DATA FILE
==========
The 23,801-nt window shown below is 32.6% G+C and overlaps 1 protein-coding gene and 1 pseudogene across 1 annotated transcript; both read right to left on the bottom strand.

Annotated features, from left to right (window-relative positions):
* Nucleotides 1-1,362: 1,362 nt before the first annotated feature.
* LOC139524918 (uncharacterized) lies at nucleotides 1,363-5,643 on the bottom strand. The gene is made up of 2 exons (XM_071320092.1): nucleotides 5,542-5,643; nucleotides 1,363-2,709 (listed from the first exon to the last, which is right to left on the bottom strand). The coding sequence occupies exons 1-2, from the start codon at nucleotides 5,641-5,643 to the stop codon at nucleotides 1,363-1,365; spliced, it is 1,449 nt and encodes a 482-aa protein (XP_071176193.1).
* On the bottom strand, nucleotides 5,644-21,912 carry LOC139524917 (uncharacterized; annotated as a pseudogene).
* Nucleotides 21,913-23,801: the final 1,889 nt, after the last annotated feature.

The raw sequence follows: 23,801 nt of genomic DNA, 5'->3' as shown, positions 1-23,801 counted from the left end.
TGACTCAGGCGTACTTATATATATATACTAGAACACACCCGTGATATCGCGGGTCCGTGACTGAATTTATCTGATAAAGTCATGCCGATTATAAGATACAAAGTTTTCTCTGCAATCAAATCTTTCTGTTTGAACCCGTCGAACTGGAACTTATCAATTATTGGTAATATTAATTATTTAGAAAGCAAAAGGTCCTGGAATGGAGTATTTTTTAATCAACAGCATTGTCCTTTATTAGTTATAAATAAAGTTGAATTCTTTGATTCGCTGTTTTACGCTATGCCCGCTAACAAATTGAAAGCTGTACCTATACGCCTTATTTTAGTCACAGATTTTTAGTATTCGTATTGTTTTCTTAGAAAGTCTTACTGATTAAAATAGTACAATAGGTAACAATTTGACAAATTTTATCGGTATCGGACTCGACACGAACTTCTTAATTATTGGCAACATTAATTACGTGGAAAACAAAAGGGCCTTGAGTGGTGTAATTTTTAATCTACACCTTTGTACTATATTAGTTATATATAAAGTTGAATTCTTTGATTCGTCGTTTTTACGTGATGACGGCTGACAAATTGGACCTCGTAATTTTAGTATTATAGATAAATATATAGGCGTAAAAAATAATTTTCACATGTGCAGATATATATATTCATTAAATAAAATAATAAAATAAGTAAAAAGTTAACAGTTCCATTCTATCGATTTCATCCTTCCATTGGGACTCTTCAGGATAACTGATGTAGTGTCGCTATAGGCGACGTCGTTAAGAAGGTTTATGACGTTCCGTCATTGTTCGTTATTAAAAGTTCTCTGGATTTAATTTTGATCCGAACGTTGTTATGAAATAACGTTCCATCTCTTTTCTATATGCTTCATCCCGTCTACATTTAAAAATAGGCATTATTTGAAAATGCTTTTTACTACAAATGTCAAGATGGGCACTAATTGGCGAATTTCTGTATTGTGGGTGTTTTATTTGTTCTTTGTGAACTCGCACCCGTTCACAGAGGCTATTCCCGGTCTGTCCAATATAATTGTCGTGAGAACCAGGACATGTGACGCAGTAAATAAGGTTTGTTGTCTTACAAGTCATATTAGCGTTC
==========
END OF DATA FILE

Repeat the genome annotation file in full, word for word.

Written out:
The 23,801-nt window shown below is 32.6% G+C and overlaps 1 protein-coding gene and 1 pseudogene across 1 annotated transcript; both read right to left on the bottom strand.

Annotated features, from left to right (window-relative positions):
* Nucleotides 1-1,362: 1,362 nt before the first annotated feature.
* LOC139524918 (uncharacterized) lies at nucleotides 1,363-5,643 on the bottom strand. The gene is made up of 2 exons (XM_071320092.1): nucleotides 5,542-5,643; nucleotides 1,363-2,709 (listed from the first exon to the last, which is right to left on the bottom strand). The coding sequence occupies exons 1-2, from the start codon at nucleotides 5,641-5,643 to the stop codon at nucleotides 1,363-1,365; spliced, it is 1,449 nt and encodes a 482-aa protein (XP_071176193.1).
* On the bottom strand, nucleotides 5,644-21,912 carry LOC139524917 (uncharacterized; annotated as a pseudogene).
* Nucleotides 21,913-23,801: the final 1,889 nt, after the last annotated feature.

The raw sequence follows: 23,801 nt of genomic DNA, 5'->3' as shown, positions 1-23,801 counted from the left end.
TGACTCAGGCGTACTTATATATATATACTAGAACACACCCGTGATATCGCGGGTCCGTGACTGAATTTATCTGATAAAGTCATGCCGATTATAAGATACAAAGTTTTCTCTGCAATCAAATCTTTCTGTTTGAACCCGTCGAACTGGAACTTATCAATTATTGGTAATATTAATTATTTAGAAAGCAAAAGGTCCTGGAATGGAGTATTTTTTAATCAACAGCATTGTCCTTTATTAGTTATAAATAAAGTTGAATTCTTTGATTCGCTGTTTTACGCTATGCCCGCTAACAAATTGAAAGCTGTACCTATACGCCTTATTTTAGTCACAGATTTTTAGTATTCGTATTGTTTTCTTAGAAAGTCTTACTGATTAAAATAGTACAATAGGTAACAATTTGACAAATTTTATCGGTATCGGACTCGACACGAACTTCTTAATTATTGGCAACATTAATTACGTGGAAAACAAAAGGGCCTTGAGTGGTGTAATTTTTAATCTACACCTTTGTACTATATTAGTTATATATAAAGTTGAATTCTTTGATTCGTCGTTTTTACGTGATGACGGCTGACAAATTGGACCTCGTAATTTTAGTATTATAGATAAATATATAGGCGTAAAAAATAATTTTCACATGTGCAGATATATATATTCATTAAATAAAATAATAAAATAAGTAAAAAGTTAACAGTTCCATTCTATCGATTTCATCCTTCCATTGGGACTCTTCAGGATAACTGATGTAGTGTCGCTATAGGCGACGTCGTTAAGAAGGTTTATGACGTTCCGTCATTGTTCGTTATTAAAAGTTCTCTGGATTTAATTTTGATCCGAACGTTGTTATGAAATAACGTTCCATCTCTTTTCTATATGCTTCATCCCGTCTACATTTAAAAATAGGCATTATTTGAAAATGCTTTTTACTACAAATGTCAAGATGGGCACTAATTGGCGAATTTCTGTATTGTGGGTGTTTTATTTGTTCTTTGTGAACTCGCACCCGTTCACAGAGGCTATTCCCGGTCTGTCCAATATAATTGTCGTGAGAACCAGGACATGTGACGCAGTAAATAAGGTTTGTTGTCTTACAAGTCATATTAGCGTTC